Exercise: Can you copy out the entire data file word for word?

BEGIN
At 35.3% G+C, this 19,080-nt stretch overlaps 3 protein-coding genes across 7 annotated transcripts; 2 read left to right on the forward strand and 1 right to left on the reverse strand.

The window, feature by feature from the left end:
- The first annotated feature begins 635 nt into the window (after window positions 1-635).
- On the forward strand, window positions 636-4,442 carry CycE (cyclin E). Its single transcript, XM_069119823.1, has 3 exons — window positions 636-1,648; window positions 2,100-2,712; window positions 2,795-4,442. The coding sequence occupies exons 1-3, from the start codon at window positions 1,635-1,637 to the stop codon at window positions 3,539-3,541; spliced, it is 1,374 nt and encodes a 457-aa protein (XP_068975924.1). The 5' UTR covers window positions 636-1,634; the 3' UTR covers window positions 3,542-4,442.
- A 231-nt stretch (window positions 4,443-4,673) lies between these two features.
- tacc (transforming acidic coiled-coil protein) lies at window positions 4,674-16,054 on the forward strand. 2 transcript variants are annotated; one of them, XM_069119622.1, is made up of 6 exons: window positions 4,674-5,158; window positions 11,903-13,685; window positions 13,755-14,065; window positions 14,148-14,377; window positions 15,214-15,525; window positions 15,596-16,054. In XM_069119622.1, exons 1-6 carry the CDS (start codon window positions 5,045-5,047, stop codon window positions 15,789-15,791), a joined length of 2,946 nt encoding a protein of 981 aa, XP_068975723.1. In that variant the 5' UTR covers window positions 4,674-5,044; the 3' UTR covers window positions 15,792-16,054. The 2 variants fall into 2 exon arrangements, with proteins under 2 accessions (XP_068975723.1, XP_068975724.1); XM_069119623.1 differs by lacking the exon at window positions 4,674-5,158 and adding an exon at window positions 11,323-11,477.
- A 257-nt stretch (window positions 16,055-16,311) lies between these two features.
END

At 35.3% G+C, this 19,080-nt stretch overlaps 3 protein-coding genes across 7 annotated transcripts; 2 read left to right on the forward strand and 1 right to left on the reverse strand.

The window, feature by feature from the left end:
- The first annotated feature begins 635 nt into the window (after window positions 1-635).
- On the forward strand, window positions 636-4,442 carry CycE (cyclin E). Its single transcript, XM_069119823.1, has 3 exons — window positions 636-1,648; window positions 2,100-2,712; window positions 2,795-4,442. The coding sequence occupies exons 1-3, from the start codon at window positions 1,635-1,637 to the stop codon at window positions 3,539-3,541; spliced, it is 1,374 nt and encodes a 457-aa protein (XP_068975924.1). The 5' UTR covers window positions 636-1,634; the 3' UTR covers window positions 3,542-4,442.
- A 231-nt stretch (window positions 4,443-4,673) lies between these two features.
- tacc (transforming acidic coiled-coil protein) lies at window positions 4,674-16,054 on the forward strand. 2 transcript variants are annotated; one of them, XM_069119622.1, is made up of 6 exons: window positions 4,674-5,158; window positions 11,903-13,685; window positions 13,755-14,065; window positions 14,148-14,377; window positions 15,214-15,525; window positions 15,596-16,054. In XM_069119622.1, exons 1-6 carry the CDS (start codon window positions 5,045-5,047, stop codon window positions 15,789-15,791), a joined length of 2,946 nt encoding a protein of 981 aa, XP_068975723.1. In that variant the 5' UTR covers window positions 4,674-5,044; the 3' UTR covers window positions 15,792-16,054. The 2 variants fall into 2 exon arrangements, with proteins under 2 accessions (XP_068975723.1, XP_068975724.1); XM_069119623.1 differs by lacking the exon at window positions 4,674-5,158 and adding an exon at window positions 11,323-11,477.
- A 257-nt stretch (window positions 16,055-16,311) lies between these two features.